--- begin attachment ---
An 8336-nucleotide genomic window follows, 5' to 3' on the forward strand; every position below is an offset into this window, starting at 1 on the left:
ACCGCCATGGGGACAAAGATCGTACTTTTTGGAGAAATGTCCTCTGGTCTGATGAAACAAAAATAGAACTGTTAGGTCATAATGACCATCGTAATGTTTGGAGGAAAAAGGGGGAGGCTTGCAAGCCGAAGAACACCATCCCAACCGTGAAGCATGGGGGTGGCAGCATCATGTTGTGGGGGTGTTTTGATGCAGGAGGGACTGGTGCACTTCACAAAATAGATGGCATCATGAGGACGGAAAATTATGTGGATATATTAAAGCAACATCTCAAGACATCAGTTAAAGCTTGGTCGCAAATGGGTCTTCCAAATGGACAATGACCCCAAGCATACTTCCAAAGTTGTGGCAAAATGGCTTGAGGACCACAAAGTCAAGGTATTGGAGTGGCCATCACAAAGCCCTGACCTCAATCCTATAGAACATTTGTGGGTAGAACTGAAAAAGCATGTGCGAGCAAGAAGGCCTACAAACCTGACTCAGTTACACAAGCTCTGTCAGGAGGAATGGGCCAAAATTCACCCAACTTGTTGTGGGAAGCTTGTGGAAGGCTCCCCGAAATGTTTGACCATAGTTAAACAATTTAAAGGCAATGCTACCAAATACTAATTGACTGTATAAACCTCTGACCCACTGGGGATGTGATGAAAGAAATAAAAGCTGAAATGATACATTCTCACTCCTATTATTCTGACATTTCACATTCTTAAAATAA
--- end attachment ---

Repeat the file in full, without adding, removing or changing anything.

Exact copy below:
An 8336-nucleotide genomic window follows, 5' to 3' on the forward strand; every position below is an offset into this window, starting at 1 on the left:
ACCGCCATGGGGACAAAGATCGTACTTTTTGGAGAAATGTCCTCTGGTCTGATGAAACAAAAATAGAACTGTTAGGTCATAATGACCATCGTAATGTTTGGAGGAAAAAGGGGGAGGCTTGCAAGCCGAAGAACACCATCCCAACCGTGAAGCATGGGGGTGGCAGCATCATGTTGTGGGGGTGTTTTGATGCAGGAGGGACTGGTGCACTTCACAAAATAGATGGCATCATGAGGACGGAAAATTATGTGGATATATTAAAGCAACATCTCAAGACATCAGTTAAAGCTTGGTCGCAAATGGGTCTTCCAAATGGACAATGACCCCAAGCATACTTCCAAAGTTGTGGCAAAATGGCTTGAGGACCACAAAGTCAAGGTATTGGAGTGGCCATCACAAAGCCCTGACCTCAATCCTATAGAACATTTGTGGGTAGAACTGAAAAAGCATGTGCGAGCAAGAAGGCCTACAAACCTGACTCAGTTACACAAGCTCTGTCAGGAGGAATGGGCCAAAATTCACCCAACTTGTTGTGGGAAGCTTGTGGAAGGCTCCCCGAAATGTTTGACCATAGTTAAACAATTTAAAGGCAATGCTACCAAATACTAATTGACTGTATAAACCTCTGACCCACTGGGGATGTGATGAAAGAAATAAAAGCTGAAATGATACATTCTCACTCCTATTATTCTGACATTTCACATTCTTAAAATAA